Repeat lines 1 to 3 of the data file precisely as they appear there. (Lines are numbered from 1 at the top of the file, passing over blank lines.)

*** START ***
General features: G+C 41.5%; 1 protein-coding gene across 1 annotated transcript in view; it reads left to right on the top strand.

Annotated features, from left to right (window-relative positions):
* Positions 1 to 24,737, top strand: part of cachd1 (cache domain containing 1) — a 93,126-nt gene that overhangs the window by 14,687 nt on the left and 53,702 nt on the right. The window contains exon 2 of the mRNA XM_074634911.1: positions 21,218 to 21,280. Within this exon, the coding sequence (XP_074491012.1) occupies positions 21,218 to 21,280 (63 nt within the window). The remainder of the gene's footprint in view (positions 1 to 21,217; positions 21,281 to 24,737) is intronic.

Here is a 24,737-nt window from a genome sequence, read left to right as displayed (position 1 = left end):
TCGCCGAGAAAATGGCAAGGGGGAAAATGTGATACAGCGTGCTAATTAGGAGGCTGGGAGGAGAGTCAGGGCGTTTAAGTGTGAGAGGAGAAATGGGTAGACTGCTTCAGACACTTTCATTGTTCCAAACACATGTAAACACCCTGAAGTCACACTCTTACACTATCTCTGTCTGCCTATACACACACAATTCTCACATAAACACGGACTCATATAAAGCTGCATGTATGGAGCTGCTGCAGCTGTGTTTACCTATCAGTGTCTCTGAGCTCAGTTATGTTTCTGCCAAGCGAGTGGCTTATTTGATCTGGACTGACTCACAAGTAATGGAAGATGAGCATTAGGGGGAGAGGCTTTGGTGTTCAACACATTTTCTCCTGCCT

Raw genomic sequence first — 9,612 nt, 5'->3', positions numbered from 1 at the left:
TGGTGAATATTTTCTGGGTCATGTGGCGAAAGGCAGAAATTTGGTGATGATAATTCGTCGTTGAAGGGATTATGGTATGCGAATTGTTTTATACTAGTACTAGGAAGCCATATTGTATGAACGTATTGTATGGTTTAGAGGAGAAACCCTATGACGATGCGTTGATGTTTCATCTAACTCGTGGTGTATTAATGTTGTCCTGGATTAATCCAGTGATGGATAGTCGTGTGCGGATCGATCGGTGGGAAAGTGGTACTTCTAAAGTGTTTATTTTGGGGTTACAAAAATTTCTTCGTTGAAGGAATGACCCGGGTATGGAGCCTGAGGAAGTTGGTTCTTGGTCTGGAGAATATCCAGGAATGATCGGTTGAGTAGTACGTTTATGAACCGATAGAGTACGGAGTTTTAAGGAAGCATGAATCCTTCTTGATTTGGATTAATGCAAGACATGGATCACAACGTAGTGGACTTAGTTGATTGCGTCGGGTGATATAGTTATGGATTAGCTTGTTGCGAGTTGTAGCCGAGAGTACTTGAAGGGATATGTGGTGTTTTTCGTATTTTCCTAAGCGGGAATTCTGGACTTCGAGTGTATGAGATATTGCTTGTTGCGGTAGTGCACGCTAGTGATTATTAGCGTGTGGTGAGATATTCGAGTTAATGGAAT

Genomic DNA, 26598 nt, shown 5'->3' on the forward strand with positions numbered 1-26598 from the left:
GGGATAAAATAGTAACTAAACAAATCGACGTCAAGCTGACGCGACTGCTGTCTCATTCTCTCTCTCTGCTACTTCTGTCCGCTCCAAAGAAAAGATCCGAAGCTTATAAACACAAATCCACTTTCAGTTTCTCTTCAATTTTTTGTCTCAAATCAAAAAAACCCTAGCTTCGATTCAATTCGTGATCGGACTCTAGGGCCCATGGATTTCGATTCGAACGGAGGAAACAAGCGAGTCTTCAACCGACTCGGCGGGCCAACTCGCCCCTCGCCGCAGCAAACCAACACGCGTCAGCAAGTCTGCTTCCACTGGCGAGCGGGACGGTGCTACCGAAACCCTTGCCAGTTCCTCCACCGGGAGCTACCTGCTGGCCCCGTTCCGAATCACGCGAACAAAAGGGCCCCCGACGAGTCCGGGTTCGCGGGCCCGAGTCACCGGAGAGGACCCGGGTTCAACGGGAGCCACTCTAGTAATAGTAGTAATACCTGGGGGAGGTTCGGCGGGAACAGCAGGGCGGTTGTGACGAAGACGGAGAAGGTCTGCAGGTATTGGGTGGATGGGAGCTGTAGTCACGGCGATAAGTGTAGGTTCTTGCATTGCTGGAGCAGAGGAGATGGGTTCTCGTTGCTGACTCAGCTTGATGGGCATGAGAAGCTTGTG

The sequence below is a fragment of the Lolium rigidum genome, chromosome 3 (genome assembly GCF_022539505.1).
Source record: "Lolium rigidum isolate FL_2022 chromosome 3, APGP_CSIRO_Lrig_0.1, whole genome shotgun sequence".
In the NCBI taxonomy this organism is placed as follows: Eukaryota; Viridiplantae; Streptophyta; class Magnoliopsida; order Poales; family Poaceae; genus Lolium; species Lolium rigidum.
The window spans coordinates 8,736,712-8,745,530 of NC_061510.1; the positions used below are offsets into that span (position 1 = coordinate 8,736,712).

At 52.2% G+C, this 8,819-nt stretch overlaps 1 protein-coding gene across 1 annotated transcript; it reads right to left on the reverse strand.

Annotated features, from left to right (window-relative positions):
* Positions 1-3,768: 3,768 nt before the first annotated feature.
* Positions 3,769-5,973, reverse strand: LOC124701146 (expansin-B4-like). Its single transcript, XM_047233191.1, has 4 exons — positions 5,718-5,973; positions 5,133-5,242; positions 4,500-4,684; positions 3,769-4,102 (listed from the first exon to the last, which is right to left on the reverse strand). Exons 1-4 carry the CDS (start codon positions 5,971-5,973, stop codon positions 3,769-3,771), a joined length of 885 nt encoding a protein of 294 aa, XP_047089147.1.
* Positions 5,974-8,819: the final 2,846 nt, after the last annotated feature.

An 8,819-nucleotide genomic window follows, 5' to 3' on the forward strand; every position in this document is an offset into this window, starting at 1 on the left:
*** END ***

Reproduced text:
General features: G+C 41.5%; 1 protein-coding gene across 1 annotated transcript in view; it reads left to right on the top strand.

Annotated features, from left to right (window-relative positions):
* Positions 1 to 24,737, top strand: part of cachd1 (cache domain containing 1) — a 93,126-nt gene that overhangs the window by 14,687 nt on the left and 53,702 nt on the right. The window contains exon 2 of the mRNA XM_074634911.1: positions 21,218 to 21,280. Within this exon, the coding sequence (XP_074491012.1) occupies positions 21,218 to 21,280 (63 nt within the window). The remainder of the gene's footprint in view (positions 1 to 21,217; positions 21,281 to 24,737) is intronic.